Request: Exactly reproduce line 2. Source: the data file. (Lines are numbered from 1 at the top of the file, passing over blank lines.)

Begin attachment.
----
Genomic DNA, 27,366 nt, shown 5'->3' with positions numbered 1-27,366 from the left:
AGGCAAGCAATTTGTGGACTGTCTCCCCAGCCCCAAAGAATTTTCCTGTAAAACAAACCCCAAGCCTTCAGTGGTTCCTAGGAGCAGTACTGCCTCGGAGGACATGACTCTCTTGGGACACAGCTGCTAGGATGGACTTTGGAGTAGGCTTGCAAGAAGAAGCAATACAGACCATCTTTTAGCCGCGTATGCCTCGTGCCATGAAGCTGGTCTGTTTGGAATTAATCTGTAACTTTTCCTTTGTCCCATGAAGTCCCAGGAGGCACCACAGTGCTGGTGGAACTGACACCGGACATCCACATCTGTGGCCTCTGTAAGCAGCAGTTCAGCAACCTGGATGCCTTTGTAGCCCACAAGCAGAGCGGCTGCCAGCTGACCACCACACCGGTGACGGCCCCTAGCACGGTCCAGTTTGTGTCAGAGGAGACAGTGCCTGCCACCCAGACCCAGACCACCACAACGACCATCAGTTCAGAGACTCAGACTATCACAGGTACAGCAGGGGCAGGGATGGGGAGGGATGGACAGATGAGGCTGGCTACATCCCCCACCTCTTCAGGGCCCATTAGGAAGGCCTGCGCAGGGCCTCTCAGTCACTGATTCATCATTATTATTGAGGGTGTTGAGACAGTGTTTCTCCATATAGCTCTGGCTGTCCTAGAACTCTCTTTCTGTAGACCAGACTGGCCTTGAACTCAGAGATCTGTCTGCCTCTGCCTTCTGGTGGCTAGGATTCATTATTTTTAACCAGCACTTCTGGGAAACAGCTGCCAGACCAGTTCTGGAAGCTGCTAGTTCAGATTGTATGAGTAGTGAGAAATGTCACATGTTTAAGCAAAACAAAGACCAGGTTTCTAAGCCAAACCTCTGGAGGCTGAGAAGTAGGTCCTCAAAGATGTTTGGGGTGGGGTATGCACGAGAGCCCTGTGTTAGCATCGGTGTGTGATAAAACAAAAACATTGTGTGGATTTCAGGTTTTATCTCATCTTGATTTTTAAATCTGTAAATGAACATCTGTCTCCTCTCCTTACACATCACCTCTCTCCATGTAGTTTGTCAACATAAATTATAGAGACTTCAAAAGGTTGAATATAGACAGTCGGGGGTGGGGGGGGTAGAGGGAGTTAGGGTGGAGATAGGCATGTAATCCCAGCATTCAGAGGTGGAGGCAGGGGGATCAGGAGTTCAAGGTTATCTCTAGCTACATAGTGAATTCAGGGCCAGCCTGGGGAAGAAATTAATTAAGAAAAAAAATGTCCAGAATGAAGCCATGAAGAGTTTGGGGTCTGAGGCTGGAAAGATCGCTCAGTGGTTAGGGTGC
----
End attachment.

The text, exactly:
AGGCAAGCAATTTGTGGACTGTCTCCCCAGCCCCAAAGAATTTTCCTGTAAAACAAACCCCAAGCCTTCAGTGGTTCCTAGGAGCAGTACTGCCTCGGAGGACATGACTCTCTTGGGACACAGCTGCTAGGATGGACTTTGGAGTAGGCTTGCAAGAAGAAGCAATACAGACCATCTTTTAGCCGCGTATGCCTCGTGCCATGAAGCTGGTCTGTTTGGAATTAATCTGTAACTTTTCCTTTGTCCCATGAAGTCCCAGGAGGCACCACAGTGCTGGTGGAACTGACACCGGACATCCACATCTGTGGCCTCTGTAAGCAGCAGTTCAGCAACCTGGATGCCTTTGTAGCCCACAAGCAGAGCGGCTGCCAGCTGACCACCACACCGGTGACGGCCCCTAGCACGGTCCAGTTTGTGTCAGAGGAGACAGTGCCTGCCACCCAGACCCAGACCACCACAACGACCATCAGTTCAGAGACTCAGACTATCACAGGTACAGCAGGGGCAGGGATGGGGAGGGATGGACAGATGAGGCTGGCTACATCCCCCACCTCTTCAGGGCCCATTAGGAAGGCCTGCGCAGGGCCTCTCAGTCACTGATTCATCATTATTATTGAGGGTGTTGAGACAGTGTTTCTCCATATAGCTCTGGCTGTCCTAGAACTCTCTTTCTGTAGACCAGACTGGCCTTGAACTCAGAGATCTGTCTGCCTCTGCCTTCTGGTGGCTAGGATTCATTATTTTTAACCAGCACTTCTGGGAAACAGCTGCCAGACCAGTTCTGGAAGCTGCTAGTTCAGATTGTATGAGTAGTGAGAAATGTCACATGTTTAAGCAAAACAAAGACCAGGTTTCTAAGCCAAACCTCTGGAGGCTGAGAAGTAGGTCCTCAAAGATGTTTGGGGTGGGGTATGCACGAGAGCCCTGTGTTAGCATCGGTGTGTGATAAAACAAAAACATTGTGTGGATTTCAGGTTTTATCTCATCTTGATTTTTAAATCTGTAAATGAACATCTGTCTCCTCTCCTTACACATCACCTCTCTCCATGTAGTTTGTCAACATAAATTATAGAGACTTCAAAAGGTTGAATATAGACAGTCGGGGGTGGGGGGGGTAGAGGGAGTTAGGGTGGAGATAGGCATGTAATCCCAGCATTCAGAGGTGGAGGCAGGGGGATCAGGAGTTCAAGGTTATCTCTAGCTACATAGTGAATTCAGGGCCAGCCTGGGGAAGAAATTAATTAAGAAAAAAAATGTCCAGAATGAAGCCATGAAGAGTTTGGGGTCTGAGGCTGGAAAGATCGCTCAGTGGTTAGGGTGC